Constitutional Law – Due Process – Dismissal of Appeal as Exercise of Contempt Power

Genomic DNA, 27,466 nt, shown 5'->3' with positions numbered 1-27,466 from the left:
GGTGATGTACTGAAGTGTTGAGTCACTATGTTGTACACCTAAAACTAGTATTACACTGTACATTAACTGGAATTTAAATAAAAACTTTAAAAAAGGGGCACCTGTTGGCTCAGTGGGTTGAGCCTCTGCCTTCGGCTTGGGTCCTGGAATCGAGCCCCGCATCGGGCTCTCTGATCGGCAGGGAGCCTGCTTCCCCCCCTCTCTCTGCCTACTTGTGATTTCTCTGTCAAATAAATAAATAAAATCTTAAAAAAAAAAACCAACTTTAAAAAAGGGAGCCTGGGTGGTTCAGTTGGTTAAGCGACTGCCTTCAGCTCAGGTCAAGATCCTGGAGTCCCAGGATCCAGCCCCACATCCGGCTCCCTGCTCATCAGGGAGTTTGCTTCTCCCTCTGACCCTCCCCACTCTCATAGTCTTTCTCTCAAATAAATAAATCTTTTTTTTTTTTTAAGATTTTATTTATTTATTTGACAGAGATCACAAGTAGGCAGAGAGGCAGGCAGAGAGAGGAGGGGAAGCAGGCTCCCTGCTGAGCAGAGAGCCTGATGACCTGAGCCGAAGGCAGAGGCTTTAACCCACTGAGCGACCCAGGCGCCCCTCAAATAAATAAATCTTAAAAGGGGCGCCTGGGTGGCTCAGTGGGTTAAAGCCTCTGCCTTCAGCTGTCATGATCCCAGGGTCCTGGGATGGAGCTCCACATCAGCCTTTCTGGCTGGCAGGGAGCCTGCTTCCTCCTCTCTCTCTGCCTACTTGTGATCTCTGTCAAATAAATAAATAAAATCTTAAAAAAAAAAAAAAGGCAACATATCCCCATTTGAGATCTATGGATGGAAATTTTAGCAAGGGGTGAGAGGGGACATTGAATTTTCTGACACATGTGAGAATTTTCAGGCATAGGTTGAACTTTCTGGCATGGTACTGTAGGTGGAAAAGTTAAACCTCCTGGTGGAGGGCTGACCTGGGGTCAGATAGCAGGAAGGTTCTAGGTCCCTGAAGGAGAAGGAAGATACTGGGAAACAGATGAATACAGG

A superior court of the state of Washington rendered a $475,000 judgment against the petitioner union for the circulation of a libelous letter. The union filed an appeal to the Washington Supreme Court but obtained no stay of proceedings in the lower court because it made no offer of the required supersedeas bond. In a supplemental proceeding it was learned that the union had no substantial assets in Washington but did have $298,000 of United States bonds in its possession in California. The Superior Court ordered the union to deliver these bonds to the court’s receiver to protect the judgment creditors pending the appeal of the main action. Upon failure to comply with the court order, the union was held in contempt. The Washington Supreme Court affirmed the contempt and ordered the appeal in the main action dismissed if the union did not purge itself of contempt within fifteen days. The condition was not met and the appeal was dismissed. On certiorari to the United States Supreme Court, held, affirmed, two justices dissenting. The dismissal of the union’s appeal was a reasonable action taken to sustain the effectiveness of the state’s judicial process and did not violate due process of law. National Union of Marine Cooks and Stewards v. Arnold, 348 U.S. 37, 75 S.Ct. 92 (1954).